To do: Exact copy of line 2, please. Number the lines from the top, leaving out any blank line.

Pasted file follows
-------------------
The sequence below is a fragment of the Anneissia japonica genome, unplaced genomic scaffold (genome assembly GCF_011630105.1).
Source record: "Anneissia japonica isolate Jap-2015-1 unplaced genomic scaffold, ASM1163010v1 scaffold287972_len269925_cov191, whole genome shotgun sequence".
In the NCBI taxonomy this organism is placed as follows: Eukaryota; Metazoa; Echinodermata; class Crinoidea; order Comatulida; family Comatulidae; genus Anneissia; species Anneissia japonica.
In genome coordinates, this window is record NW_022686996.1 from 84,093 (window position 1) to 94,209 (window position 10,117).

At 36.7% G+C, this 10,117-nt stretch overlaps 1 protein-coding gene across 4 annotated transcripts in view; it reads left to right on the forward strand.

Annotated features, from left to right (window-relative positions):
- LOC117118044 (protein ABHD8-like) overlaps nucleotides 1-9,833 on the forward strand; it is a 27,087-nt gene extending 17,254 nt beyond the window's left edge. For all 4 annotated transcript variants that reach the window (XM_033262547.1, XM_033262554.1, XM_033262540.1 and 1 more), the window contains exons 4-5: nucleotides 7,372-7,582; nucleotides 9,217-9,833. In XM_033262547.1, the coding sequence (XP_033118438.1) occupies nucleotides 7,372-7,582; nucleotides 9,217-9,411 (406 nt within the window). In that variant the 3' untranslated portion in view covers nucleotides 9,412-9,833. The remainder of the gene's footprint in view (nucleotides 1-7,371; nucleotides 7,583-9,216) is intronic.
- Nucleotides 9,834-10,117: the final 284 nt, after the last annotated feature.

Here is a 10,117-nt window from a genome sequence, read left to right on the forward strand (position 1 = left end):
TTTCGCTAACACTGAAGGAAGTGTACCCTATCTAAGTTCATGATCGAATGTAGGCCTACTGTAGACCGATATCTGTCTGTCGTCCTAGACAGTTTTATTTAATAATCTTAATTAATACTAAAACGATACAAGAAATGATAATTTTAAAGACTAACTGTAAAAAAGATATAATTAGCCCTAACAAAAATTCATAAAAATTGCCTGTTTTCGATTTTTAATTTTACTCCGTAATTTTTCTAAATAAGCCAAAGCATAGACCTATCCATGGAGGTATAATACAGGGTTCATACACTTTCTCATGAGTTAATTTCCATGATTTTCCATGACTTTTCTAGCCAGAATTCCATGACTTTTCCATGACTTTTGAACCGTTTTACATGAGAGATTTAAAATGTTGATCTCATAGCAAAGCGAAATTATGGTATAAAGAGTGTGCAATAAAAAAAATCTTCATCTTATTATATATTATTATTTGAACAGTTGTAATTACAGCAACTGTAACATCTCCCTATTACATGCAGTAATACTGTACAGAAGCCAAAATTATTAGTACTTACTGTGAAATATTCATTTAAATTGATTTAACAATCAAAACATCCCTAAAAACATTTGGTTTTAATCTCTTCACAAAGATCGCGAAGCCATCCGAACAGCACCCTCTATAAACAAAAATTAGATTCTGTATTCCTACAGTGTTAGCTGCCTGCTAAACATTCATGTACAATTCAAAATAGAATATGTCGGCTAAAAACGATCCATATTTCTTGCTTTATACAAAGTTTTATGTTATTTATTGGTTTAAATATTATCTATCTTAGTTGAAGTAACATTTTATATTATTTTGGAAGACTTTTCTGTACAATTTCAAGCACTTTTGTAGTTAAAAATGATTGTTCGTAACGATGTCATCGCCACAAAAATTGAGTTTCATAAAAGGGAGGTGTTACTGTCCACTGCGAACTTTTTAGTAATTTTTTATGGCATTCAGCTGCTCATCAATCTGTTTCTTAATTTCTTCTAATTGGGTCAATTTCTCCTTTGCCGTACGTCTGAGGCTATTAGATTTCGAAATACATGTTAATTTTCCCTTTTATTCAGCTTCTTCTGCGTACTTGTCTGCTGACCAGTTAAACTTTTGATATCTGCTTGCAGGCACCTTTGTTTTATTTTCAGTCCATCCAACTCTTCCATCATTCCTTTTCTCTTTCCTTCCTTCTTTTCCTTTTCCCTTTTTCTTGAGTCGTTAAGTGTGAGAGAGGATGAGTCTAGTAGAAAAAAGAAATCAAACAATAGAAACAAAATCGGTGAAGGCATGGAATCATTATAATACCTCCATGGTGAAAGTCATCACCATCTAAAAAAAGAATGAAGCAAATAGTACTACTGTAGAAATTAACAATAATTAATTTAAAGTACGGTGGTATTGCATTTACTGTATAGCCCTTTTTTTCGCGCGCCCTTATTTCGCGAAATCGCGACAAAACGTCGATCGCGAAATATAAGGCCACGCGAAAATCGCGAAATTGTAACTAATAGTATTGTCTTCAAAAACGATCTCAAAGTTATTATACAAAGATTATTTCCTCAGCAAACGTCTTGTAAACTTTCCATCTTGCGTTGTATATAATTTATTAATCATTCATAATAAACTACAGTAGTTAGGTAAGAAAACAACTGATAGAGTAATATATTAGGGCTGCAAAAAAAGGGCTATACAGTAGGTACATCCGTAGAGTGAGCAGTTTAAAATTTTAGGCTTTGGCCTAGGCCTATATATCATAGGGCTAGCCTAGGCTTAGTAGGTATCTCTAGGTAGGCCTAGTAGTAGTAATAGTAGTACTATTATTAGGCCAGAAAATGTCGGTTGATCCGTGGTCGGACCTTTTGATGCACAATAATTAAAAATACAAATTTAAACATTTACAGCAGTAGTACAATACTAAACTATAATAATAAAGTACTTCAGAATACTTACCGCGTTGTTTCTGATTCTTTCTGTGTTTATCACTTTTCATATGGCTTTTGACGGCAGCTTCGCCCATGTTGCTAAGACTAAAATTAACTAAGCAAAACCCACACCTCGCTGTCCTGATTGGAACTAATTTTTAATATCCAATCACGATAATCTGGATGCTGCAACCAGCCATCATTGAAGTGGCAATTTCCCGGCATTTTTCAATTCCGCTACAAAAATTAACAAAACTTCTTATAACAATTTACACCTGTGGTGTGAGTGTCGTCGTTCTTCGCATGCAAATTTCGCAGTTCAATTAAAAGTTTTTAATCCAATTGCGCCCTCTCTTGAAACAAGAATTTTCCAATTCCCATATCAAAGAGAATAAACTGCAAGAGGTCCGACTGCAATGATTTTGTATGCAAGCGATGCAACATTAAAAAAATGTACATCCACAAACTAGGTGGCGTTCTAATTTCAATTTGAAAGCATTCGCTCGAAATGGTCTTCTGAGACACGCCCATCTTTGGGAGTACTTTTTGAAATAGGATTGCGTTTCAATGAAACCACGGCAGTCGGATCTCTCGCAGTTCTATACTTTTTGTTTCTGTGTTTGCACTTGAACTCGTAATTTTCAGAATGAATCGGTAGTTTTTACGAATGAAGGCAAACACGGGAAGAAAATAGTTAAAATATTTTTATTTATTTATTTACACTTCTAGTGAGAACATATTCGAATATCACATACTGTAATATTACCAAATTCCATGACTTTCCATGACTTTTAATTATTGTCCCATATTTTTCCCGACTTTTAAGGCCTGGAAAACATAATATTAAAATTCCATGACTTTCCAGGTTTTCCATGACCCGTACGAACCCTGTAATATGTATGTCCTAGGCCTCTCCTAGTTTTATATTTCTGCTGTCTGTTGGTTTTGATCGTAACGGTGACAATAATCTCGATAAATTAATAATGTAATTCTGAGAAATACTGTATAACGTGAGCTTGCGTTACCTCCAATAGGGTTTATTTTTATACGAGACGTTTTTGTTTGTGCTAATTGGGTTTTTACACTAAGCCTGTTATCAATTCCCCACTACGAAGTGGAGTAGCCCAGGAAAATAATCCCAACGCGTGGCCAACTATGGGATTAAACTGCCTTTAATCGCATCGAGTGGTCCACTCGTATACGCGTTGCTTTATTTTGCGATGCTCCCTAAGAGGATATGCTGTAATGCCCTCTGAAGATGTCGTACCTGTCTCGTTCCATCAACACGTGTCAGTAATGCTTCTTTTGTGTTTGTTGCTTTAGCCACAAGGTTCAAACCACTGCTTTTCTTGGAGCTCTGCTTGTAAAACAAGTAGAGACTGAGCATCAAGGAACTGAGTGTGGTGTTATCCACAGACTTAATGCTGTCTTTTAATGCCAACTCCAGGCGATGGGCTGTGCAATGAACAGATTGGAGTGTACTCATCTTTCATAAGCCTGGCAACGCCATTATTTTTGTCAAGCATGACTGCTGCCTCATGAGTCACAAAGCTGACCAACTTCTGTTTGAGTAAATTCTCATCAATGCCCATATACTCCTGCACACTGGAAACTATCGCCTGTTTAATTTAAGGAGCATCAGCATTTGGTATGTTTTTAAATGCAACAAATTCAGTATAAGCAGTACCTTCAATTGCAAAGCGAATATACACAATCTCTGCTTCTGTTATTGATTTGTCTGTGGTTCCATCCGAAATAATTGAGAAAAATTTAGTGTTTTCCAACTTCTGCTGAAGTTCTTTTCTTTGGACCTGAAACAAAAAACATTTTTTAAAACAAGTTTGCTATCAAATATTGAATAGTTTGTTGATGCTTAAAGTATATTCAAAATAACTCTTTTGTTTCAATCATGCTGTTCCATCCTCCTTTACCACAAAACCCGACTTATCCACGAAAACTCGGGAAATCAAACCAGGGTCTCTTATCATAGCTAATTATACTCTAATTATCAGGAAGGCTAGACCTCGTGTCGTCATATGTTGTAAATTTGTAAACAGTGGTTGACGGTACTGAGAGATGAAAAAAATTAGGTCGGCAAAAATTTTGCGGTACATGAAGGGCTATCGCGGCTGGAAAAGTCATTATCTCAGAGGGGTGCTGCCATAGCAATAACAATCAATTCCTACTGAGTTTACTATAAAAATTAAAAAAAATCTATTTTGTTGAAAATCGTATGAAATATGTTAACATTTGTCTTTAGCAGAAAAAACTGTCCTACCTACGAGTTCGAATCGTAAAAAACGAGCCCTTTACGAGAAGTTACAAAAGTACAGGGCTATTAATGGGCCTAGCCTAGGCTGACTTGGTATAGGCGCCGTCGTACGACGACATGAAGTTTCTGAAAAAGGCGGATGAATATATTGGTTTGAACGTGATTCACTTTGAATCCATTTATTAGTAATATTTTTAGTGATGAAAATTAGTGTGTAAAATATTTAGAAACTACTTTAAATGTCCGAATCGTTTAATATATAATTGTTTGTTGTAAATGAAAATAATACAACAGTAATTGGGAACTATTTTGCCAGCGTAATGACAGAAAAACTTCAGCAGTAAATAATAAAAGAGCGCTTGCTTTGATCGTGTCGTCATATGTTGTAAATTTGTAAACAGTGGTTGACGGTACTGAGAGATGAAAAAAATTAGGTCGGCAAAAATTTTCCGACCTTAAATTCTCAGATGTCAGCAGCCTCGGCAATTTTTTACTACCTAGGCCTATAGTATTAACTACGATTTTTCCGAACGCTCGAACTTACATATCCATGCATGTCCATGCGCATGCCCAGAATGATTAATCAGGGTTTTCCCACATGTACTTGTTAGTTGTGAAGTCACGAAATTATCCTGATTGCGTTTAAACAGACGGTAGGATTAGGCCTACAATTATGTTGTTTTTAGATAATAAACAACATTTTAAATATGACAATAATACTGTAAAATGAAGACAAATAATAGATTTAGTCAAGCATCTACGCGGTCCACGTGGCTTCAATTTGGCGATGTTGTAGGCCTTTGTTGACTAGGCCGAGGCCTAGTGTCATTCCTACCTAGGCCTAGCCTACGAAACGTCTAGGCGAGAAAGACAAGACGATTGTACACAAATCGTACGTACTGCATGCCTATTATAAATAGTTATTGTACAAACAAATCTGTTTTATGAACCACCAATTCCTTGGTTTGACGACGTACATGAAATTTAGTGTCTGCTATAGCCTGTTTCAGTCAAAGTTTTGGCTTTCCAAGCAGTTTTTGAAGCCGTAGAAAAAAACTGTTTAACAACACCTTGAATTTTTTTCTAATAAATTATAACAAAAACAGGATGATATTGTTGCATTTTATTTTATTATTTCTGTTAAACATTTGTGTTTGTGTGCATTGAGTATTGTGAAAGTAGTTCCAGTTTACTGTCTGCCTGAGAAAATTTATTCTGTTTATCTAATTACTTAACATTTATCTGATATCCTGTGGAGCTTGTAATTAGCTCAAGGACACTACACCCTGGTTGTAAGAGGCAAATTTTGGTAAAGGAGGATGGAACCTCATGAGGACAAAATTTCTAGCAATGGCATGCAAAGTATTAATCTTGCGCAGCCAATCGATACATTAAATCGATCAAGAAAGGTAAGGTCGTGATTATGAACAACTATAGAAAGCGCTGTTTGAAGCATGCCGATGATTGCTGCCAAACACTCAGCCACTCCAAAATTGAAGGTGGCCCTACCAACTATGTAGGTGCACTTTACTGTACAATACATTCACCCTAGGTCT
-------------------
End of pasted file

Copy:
Source record: "Anneissia japonica isolate Jap-2015-1 unplaced genomic scaffold, ASM1163010v1 scaffold287972_len269925_cov191, whole genome shotgun sequence".